Eleven of the executed men were part of the Iran spy case, which involved 32 defendants. They were accused of offenses constituting “high treason,” including meeting with Iranian “intelligence agents” and passing them confidential military information and background information on Shia communities in Mecca, Medina, and Saudi Arabia’s Eastern Province. Authorities detained 17 people on March 16, 2013, 14 others later in 2013, and one in 2014, but did not bring them to trial until early 2016.
In addition to espionage, prosecutors in the Iran spy case also brought charges that do not represent recognizable crimes, including “supporting demonstrations,” “distorting the reputation of the kingdom,” and attempting to “spread the Shia confession” in Saudi Arabia. Mohammad Abd al-Ghani Attiyah, who was among the 37 men executed, faced these charges as well as “planning with an Iranian intelligence element… to establish a company to spread Shia activities in [Eastern Province].”
Taha al-Haji, a Saudi lawyer who represented a group of the “Iran spy case” defendants until March 2016, told Human Rights Watch that authorities held the men incommunicado for three months before allowing phone calls and visits with family members. The trial resulted in death sentences against 15 of the defendants. Saudi activists familiar with the cases told Human Rights Watch that families of the executed men were not told of the executions in advance.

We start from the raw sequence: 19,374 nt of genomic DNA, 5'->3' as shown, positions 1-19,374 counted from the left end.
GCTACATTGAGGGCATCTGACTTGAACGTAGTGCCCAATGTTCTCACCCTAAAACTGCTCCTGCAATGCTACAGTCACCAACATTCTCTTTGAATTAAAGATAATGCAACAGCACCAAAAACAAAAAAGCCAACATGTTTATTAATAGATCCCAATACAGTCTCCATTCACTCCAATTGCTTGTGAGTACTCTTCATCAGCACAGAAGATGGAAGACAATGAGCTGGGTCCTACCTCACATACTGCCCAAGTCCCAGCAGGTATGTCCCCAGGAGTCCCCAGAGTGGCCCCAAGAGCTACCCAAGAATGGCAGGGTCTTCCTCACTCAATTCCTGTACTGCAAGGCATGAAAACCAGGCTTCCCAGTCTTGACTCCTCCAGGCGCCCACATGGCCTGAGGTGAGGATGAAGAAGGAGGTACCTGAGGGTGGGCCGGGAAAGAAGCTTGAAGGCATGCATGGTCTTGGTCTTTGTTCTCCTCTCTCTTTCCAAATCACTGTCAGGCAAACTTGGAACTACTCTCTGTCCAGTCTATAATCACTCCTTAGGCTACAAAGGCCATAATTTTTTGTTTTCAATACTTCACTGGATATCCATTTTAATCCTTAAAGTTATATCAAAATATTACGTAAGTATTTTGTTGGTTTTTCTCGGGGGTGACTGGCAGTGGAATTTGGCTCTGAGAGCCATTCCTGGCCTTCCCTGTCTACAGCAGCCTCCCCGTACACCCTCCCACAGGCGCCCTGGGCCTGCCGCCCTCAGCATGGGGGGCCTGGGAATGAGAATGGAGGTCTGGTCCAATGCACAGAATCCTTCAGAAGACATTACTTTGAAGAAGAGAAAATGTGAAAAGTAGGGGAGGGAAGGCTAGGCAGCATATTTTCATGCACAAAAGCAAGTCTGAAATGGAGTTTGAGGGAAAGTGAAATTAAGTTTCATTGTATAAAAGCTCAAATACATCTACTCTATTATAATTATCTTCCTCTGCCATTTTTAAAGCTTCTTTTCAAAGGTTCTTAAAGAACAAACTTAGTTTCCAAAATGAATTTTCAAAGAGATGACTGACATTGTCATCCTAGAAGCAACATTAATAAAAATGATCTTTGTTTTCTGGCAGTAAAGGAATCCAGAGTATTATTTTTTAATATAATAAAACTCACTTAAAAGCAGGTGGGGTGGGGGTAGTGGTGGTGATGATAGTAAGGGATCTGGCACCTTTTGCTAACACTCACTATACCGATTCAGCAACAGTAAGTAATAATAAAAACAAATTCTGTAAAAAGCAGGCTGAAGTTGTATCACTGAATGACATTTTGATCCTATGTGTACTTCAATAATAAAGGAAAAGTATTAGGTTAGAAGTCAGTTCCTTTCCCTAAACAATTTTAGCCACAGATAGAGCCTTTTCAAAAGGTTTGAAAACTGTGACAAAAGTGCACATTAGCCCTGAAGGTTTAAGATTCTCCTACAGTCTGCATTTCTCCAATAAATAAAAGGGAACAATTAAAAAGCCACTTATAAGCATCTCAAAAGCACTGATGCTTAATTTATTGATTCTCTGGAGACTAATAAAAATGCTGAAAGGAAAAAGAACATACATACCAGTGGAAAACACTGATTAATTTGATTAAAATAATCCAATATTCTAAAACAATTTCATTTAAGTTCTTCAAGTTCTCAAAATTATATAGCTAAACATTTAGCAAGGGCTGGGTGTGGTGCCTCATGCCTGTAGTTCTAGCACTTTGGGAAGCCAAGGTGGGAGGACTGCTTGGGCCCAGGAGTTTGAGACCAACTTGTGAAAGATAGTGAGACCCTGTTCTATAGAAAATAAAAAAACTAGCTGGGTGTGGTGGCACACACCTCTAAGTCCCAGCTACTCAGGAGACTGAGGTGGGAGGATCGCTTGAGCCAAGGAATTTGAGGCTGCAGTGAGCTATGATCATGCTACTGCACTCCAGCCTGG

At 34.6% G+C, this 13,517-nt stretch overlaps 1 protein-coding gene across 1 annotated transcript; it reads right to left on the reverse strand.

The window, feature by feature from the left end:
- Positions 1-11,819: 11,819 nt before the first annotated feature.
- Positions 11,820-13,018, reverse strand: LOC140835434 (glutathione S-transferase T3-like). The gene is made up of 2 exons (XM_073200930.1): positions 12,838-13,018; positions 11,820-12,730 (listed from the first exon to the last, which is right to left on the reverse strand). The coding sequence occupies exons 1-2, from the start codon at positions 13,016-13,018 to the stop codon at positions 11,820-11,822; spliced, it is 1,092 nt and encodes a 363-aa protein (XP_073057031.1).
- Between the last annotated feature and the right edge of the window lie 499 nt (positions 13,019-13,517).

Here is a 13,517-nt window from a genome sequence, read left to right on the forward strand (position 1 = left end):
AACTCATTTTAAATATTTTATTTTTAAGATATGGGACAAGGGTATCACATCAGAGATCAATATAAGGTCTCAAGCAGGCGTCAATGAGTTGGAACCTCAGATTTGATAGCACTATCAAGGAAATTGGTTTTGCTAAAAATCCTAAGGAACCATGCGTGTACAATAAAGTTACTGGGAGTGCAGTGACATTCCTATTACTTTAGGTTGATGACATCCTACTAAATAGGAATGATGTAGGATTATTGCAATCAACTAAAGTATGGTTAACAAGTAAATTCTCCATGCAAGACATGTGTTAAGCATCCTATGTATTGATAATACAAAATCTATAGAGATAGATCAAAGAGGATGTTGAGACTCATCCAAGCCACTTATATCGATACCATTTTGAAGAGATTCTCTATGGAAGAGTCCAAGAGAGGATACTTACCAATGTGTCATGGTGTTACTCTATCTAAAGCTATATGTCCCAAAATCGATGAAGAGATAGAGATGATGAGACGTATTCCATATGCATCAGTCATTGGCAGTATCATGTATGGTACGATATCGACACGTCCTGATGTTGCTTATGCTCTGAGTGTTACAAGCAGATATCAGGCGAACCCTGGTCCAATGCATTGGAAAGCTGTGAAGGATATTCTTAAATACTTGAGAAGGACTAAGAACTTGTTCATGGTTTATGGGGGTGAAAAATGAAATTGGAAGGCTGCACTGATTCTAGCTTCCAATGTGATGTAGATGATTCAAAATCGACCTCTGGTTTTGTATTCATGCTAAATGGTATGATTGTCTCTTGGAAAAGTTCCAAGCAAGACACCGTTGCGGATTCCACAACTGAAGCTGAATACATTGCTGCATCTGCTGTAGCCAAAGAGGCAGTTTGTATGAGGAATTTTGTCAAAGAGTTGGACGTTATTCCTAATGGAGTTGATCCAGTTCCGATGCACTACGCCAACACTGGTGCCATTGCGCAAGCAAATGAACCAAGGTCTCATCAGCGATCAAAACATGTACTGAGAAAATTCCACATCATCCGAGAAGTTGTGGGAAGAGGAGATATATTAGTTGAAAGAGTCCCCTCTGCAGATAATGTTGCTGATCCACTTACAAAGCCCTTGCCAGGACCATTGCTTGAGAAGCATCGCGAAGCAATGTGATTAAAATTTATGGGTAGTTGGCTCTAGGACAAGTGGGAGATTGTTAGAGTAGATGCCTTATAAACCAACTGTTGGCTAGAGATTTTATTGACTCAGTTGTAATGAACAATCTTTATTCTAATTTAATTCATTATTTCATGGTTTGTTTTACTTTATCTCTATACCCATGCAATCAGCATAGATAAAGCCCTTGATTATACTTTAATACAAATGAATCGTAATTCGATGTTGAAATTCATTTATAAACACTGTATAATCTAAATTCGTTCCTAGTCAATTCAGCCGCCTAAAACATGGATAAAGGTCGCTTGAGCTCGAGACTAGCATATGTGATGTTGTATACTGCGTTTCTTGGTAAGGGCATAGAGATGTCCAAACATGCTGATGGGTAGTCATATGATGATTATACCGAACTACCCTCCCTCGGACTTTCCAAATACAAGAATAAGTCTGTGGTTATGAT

Human Rights Watch analyzed 10 trial judgments that the Specialized Criminal Court handed down between 2013 and 2016 against men and children accused of protest-related crimes following popular demonstrations by members of the Shia minority in 2011 and 2012 in Eastern Province towns. In nearly all these judgments, defendants had retracted their confessions, saying they were coerced in circumstances that in some cases amounted to torture, including beatings and prolonged solitary confinement.
The court rejected all torture allegations without investigating the claims. It ignored defendants’ requests for video footage from the prison that they said would show them being tortured, and to summon interrogators as witnesses to describe how the confessions were obtained.
International standards, including the Arab Charter on Human Rights, ratified by Saudi Arabia, require countries that retain the death penalty to use it only for the “most serious crimes,” and in exceptional circumstances, following a judgment by a competent court. Saudi Arabia has one of the highest execution rates in the world and applies the death penalty to a range of offenses that do not constitute “most serious crimes,” including drug offenses.
Human Rights Watch opposes capital punishment in all countries and under all circumstances. Capital punishment is unique in its cruelty and finality, and it is inevitably and universally plagued with arbitrariness, prejudice, and error.
Most recently in 2018, the United Nations General Assembly called on countries to establish a moratorium on the use of the death penalty, progressively restrict the practice, and reduce the offenses for which it might be imposed, all with the view toward its eventual abolition. Then-UN Secretary-General Ban Ki-moon called on all countries in 2013 to abolish the death penalty.
“Mass executions are not the mark of a ‘reformist’ government, but rather one marked by capricious, autocratic rule,” Page said.